suffer under greater persecutions.
By the end of the 15th century, the discovery of a sea route from Europe to the Far East ended the need for an overland trade route through Syria. In 1516, the Ottoman Empire invaded the Mamluk Sultanate of Egypt, conquering Syria, and incorporating it into its empire, before conquering Egypt itself the following year. From that time until the 20th century, Syria found itself largely apart from, and ignored by, world affairs.
The Syrian economy did not flourish under the Ottomans. At times attempts were made to rebuild the country that had been shattered by the Mongols, but on the whole Syria remained poor. The population decreased by nearly 30%, and hundreds of villages virtually disappeared into the desert. At the end of the 18th century only one-eighth of the villages formerly on the register of the Aleppo pashalik (domain of a pasha) were still inhabited.
In the midst of World War I two Allied diplomats (Frenchman François Georges-Picot and Briton Mark Sykes) secretly agreed on the post war division of the Ottoman Empire into respective zones of influence. The end of the war and defeat of the Central Powers, of which the Ottoman Empire was one, allowed the victorious Entente powers of Britain and France to realise its provisions.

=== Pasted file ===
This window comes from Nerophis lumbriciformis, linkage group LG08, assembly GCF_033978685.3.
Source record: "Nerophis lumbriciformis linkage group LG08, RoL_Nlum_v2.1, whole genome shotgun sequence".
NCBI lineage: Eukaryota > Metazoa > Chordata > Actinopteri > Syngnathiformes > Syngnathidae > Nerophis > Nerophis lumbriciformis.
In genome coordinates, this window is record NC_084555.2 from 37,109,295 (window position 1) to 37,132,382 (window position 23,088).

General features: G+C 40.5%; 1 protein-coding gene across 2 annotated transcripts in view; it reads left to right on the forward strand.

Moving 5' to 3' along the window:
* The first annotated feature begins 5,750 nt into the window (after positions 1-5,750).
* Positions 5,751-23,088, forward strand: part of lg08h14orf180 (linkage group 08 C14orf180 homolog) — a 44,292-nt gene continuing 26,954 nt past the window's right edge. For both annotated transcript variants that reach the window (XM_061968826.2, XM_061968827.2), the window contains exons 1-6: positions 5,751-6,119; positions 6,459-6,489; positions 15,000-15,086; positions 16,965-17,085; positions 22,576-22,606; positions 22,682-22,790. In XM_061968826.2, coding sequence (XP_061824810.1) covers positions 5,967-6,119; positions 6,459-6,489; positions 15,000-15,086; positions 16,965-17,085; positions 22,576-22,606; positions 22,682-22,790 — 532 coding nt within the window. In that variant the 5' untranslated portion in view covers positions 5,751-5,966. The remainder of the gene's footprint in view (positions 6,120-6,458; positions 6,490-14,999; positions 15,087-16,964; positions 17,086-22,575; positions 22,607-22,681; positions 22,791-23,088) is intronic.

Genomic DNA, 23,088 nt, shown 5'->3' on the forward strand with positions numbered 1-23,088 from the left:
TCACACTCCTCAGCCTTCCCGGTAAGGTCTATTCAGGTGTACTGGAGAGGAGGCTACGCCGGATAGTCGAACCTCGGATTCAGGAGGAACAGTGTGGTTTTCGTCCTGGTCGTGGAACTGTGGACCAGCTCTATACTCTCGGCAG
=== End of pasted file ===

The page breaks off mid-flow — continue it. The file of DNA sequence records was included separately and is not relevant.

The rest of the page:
The Sykes-Picot Agreement of 1916 set the fate of modern Southwest Asia for the coming century; providing France with the northern zone (Syria, including what would become the state of Lebanon), and the United Kingdom with the southern one (Iraq and later, after renegotiations in 1917, Palestine (including what would become the state of Jordan) – 'to secure daily transportation of troops from Haifa to Baghdad' – agreement n° 7).
Initially, the two territories were separated by a border that ran in an almost straight line from Jordan to Iran. However, the discovery of oil in the region of Mosul just before the end of the war led to yet